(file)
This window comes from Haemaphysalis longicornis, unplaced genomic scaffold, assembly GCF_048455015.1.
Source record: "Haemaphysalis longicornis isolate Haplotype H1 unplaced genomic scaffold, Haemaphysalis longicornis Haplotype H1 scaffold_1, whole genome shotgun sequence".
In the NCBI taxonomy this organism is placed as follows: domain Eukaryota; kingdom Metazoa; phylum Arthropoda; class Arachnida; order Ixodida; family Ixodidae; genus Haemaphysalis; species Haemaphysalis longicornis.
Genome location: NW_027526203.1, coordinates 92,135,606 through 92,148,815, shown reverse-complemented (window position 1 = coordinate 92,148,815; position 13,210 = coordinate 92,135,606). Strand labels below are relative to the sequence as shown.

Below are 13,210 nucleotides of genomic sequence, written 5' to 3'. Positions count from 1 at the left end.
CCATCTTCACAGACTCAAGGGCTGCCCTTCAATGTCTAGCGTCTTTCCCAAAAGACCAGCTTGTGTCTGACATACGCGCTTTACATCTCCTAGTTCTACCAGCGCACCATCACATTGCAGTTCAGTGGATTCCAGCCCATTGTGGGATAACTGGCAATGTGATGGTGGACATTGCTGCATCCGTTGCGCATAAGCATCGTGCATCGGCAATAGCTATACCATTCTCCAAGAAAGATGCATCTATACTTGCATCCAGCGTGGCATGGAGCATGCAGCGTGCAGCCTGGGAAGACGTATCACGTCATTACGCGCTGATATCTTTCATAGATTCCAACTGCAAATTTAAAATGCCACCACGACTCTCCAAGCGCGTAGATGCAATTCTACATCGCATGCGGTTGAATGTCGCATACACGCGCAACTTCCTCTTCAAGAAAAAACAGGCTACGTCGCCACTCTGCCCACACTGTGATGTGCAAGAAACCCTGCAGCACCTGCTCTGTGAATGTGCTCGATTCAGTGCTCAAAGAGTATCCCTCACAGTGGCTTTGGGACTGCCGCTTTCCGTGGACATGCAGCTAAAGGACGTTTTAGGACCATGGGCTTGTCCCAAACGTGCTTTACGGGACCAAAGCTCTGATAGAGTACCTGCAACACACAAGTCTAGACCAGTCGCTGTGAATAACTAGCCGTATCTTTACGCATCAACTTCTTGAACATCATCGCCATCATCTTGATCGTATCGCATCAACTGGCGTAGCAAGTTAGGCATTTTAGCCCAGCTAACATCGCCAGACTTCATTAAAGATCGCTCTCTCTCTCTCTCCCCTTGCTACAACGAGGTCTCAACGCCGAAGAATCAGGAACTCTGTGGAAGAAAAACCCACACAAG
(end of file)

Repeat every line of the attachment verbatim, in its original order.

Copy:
This window comes from Haemaphysalis longicornis, unplaced genomic scaffold, assembly GCF_048455015.1.
Source record: "Haemaphysalis longicornis isolate Haplotype H1 unplaced genomic scaffold, Haemaphysalis longicornis Haplotype H1 scaffold_1, whole genome shotgun sequence".
In the NCBI taxonomy this organism is placed as follows: domain Eukaryota; kingdom Metazoa; phylum Arthropoda; class Arachnida; order Ixodida; family Ixodidae; genus Haemaphysalis; species Haemaphysalis longicornis.
Genome location: NW_027526203.1, coordinates 92,135,606 through 92,148,815, shown reverse-complemented (window position 1 = coordinate 92,148,815; position 13,210 = coordinate 92,135,606). Strand labels below are relative to the sequence as shown.

Below are 13,210 nucleotides of genomic sequence, written 5' to 3'. Positions count from 1 at the left end.
CCATCTTCACAGACTCAAGGGCTGCCCTTCAATGTCTAGCGTCTTTCCCAAAAGACCAGCTTGTGTCTGACATACGCGCTTTACATCTCCTAGTTCTACCAGCGCACCATCACATTGCAGTTCAGTGGATTCCAGCCCATTGTGGGATAACTGGCAATGTGATGGTGGACATTGCTGCATCCGTTGCGCATAAGCATCGTGCATCGGCAATAGCTATACCATTCTCCAAGAAAGATGCATCTATACTTGCATCCAGCGTGGCATGGAGCATGCAGCGTGCAGCCTGGGAAGACGTATCACGTCATTACGCGCTGATATCTTTCATAGATTCCAACTGCAAATTTAAAATGCCACCACGACTCTCCAAGCGCGTAGATGCAATTCTACATCGCATGCGGTTGAATGTCGCATACACGCGCAACTTCCTCTTCAAGAAAAAACAGGCTACGTCGCCACTCTGCCCACACTGTGATGTGCAAGAAACCCTGCAGCACCTGCTCTGTGAATGTGCTCGATTCAGTGCTCAAAGAGTATCCCTCACAGTGGCTTTGGGACTGCCGCTTTCCGTGGACATGCAGCTAAAGGACGTTTTAGGACCATGGGCTTGTCCCAAACGTGCTTTACGGGACCAAAGCTCTGATAGAGTACCTGCAACACACAAGTCTAGACCAGTCGCTGTGAATAACTAGCCGTATCTTTACGCATCAACTTCTTGAACATCATCGCCATCATCTTGATCGTATCGCATCAACTGGCGTAGCAAGTTAGGCATTTTAGCCCAGCTAACATCGCCAGACTTCATTAAAGATCGCTCTCTCTCTCTCTCCCCTTGCTACAACGAGGTCTCAACGCCGAAGAATCAGGAACTCTGTGGAAGAAAAACCCACACAAG